They went on to ask, "Is it appropriate to go to the village this late at night?"

"I couldn't help it. That's when I arrived, and in Nanjing no one sleeps that early — the night life is just beginning!"

The policeman said that in northern villages, everyone's asleep by that time of night, and it was only natural that someone trying to barge into the village would come under attack by the villagers.


Excerpted from In the Shadow of the Rising Dragon by Xu Youyu, Hua Ze, Stacy Mosher. Copyright © 2012 Open Books,. Excerpted by permission of Palgrave Macmillan.
All rights reserved. No part of this excerpt may be reproduced or reprinted without permission in writing from the publisher.
Excerpts are provided by Dial-A-Book Inc. solely for the personal use of visitors to this web site.

Meet the Author

Xu Youyu is one of the signatories of Charter 08, a manifesto drafted by Liu Xiaobo and other intellectuals calling for substantive political reform in China. Xu received a human rights prize on behalf of Liu Xiaobo in 2009, and he publicly supported Liu's Nobel Peace Prize in 2010.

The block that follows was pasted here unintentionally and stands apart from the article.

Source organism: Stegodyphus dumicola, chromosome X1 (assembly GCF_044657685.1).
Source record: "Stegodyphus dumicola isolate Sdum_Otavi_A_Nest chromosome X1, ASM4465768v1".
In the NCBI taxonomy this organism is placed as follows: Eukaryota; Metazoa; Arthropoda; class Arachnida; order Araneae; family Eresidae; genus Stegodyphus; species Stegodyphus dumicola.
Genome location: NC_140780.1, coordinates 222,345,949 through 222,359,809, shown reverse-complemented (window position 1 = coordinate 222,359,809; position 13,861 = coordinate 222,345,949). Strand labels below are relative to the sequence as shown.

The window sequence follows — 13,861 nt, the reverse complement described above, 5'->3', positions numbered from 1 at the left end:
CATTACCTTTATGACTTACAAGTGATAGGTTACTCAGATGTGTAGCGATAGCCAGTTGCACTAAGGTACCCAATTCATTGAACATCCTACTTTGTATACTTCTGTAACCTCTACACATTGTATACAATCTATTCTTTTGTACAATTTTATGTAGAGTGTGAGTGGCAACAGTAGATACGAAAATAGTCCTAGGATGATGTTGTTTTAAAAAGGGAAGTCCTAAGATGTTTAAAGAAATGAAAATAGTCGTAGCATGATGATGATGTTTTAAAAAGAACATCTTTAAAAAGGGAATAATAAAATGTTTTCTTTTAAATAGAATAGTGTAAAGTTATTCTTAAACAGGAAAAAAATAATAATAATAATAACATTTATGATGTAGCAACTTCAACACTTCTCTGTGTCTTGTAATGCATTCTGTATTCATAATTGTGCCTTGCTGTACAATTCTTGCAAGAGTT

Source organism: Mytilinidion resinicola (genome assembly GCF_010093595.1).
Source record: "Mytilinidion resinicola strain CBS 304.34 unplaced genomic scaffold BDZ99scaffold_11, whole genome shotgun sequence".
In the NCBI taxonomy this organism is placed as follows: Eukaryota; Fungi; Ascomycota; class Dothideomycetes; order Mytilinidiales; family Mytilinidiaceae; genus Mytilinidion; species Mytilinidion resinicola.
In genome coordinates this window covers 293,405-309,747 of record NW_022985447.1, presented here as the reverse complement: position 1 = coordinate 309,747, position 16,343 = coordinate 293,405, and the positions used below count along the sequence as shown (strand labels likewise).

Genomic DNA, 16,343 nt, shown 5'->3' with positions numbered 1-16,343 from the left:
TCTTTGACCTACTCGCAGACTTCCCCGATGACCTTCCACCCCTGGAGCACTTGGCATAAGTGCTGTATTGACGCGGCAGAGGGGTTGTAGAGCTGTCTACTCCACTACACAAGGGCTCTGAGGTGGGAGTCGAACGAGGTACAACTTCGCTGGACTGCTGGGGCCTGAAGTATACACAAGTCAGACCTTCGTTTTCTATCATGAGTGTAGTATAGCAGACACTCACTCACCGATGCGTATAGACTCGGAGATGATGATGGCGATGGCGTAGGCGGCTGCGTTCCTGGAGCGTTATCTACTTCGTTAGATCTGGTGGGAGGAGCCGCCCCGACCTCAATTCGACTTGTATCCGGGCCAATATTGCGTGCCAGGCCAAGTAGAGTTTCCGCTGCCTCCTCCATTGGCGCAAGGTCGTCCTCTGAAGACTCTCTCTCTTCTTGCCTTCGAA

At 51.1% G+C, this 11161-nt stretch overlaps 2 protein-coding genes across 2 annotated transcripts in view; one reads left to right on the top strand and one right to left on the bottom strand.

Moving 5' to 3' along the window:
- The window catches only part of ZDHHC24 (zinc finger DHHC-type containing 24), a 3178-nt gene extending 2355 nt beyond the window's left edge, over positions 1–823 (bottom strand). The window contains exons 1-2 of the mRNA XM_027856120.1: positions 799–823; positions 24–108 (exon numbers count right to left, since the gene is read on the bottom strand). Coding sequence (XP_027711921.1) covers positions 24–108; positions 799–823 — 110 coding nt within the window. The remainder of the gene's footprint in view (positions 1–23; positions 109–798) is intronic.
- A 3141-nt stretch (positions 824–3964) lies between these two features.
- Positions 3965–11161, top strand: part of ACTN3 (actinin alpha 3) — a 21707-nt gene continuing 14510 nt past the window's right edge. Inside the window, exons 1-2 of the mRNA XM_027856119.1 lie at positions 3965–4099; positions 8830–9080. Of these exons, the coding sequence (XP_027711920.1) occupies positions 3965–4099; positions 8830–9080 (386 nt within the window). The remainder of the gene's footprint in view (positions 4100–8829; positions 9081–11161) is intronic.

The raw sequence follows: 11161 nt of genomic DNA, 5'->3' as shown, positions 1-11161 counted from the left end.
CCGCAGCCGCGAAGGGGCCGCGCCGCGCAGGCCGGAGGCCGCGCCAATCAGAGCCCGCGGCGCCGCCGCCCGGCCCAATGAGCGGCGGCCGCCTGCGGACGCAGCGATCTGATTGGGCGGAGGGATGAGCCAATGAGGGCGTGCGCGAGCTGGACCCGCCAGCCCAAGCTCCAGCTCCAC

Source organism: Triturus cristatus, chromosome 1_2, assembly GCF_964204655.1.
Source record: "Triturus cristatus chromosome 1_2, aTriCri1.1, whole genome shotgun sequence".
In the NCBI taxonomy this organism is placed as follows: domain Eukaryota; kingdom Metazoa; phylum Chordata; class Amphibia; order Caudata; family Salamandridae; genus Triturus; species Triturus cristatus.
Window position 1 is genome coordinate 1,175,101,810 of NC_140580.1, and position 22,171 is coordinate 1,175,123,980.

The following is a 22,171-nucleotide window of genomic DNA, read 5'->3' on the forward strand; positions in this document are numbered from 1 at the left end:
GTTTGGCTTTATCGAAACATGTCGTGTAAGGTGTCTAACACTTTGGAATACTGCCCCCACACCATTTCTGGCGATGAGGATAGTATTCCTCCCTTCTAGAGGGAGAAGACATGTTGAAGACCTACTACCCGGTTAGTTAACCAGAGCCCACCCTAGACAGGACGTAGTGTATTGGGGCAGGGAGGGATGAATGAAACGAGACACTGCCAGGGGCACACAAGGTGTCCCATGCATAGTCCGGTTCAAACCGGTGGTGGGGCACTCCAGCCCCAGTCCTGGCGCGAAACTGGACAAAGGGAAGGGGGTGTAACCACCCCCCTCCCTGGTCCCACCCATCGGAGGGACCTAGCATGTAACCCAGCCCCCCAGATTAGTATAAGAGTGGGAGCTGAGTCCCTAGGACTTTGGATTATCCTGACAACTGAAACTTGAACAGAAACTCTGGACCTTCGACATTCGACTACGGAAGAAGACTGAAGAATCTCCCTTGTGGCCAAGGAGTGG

Hua Ze is also a signatory of Charter 08 and filmmaker that exposes China's human rights transgressions. She has been detained in police custody and is currently a visiting scholar at Columbia University.

Xu Youyu is one of the signatories of Charter 08, a manifesto drafted by Liu Xiaobo and other intellectuals calling for substantive political reform in China. He is the co-editor along with Hua Ze of In the Shadow of the Rising Dragon. Xu received a human rights prize on behalf of Liu Xiaobo in 2009, and he publicly supported Liu’s Nobel Peace Prize in 2010.
Hua Ze is a signatory of Charter 08 and filmmaker that exposes China’s human rights transgressions. She is the co-editor of In the Shadow of the Rising Dragon. She has been detained in police custody and is currently a visiting scholar at Columbia University.

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In the Shadow of the Rising Dragon: Stories of Repression in the New China 5 out of 5 based on 0 ratings. 1 reviews.
Anonymous More than 1 year ago
Youre a good writer. Really loved tjis one.